After almost 18 years of military service, the first operational B-1 bomber to be delivered to the Air Force made its final flight recently.
The “Star of Abilene,” first delivered to the Air Force during a ceremony at Dyess AFB, in June 1985, has been the flagship of the Dyess fleet ever since. Since then, the aircraft, tail number 83-0065, has flown more than 900 sorties and nearly 3,750 hours.
“This is a bittersweet day,” said Lt. Col. Jeffery Beene, the 7th Operations Group deputy commander. “Its hard to see a part of aviation history such as the ‘Star of Abilene’ retire. But the retirement of the older bombers in order to modify the newer ones is necessary in order to create a more lethal bomber force. And it’s important for our younger pilots to be able to fly the best of the best.”
Colonel Beene was one of the first B-1 pilots to fly the “Star” and was part of the last crew to fly it.
“It seems like just yesterday I was flying this plane as a first lieutenant (in 1986),” he said. “And now here I am, almost 17 years later as a lieutenant colonel flying her for the last time. She will be missed.”
Tech. Sgt. Brett Foreman, the 7th Aircraft Maintenance Squadron head crew chief for the “Star”, said he’s also sad to see the plane retire.
“You’ll never meet a crew chief who doesn’t take pride in their aircraft,” Sergeant Foreman said. “Over the last year and a half that I’ve worked on (the “Star”), we’ve had our ups and downs -- she can be temperamental at times -- but all-in-all, it’s been a great experience. She is the first B-1 I’ve ever crewed, so I learned a lot.”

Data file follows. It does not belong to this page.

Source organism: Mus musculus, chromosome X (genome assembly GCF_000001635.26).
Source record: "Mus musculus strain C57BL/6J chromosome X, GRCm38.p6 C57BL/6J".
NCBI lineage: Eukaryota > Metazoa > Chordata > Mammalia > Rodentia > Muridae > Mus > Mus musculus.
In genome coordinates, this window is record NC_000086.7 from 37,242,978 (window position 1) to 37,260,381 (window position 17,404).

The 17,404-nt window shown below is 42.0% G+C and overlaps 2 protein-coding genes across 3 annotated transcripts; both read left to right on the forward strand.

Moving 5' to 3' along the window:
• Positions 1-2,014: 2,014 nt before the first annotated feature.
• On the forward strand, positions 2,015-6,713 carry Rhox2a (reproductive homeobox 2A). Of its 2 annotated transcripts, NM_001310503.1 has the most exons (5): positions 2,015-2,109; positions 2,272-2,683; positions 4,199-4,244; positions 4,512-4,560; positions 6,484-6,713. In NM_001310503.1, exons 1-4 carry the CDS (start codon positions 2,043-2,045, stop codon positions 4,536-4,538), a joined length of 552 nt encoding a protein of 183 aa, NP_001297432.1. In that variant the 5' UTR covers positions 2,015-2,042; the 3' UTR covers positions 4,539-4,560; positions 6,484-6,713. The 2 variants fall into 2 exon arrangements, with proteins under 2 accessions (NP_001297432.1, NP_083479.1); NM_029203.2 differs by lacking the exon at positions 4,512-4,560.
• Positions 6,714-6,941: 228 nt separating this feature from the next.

The retirement of the “Star of Abilene” is part of the B-1 consolidation program announced by Air Force officials in June 2001, said Capt. Dave Honchul, chief of 7th BW Public Affairs.
The plan calls for the B-1 fleet to be reduced by more than 30 aircraft and consolidates them to Dyess and Ellsworth AFB, S.D. Air Force officials decided to retire all of the 1983 models and some of the 1984 models. The force will consist of a standardized fleet because the remaining planes are later-production models and have the lowest flying hours. “The Star of Abilene” was the last of the 1983 models to retire.
Retired planes either go to the Aerospace Maintenance and Regeneration Center at Davis-Monthan AFB, Ariz., or they are sent to various bases for static displays. The “Star” will be displayed in the Dyess Linear Air Park later this year.
“Several bases and museums have B-1s displayed in them now, but Dyess will be the first base to have meaning behind its B-1 display,” said Doc Warner, the air park superintendent. “The ‘Star of Abilene’ is an important piece of Dyess history, and as such, it is only befitting that it remain here for Dyess and Abilene citizens to appreciate and admire for years to come.”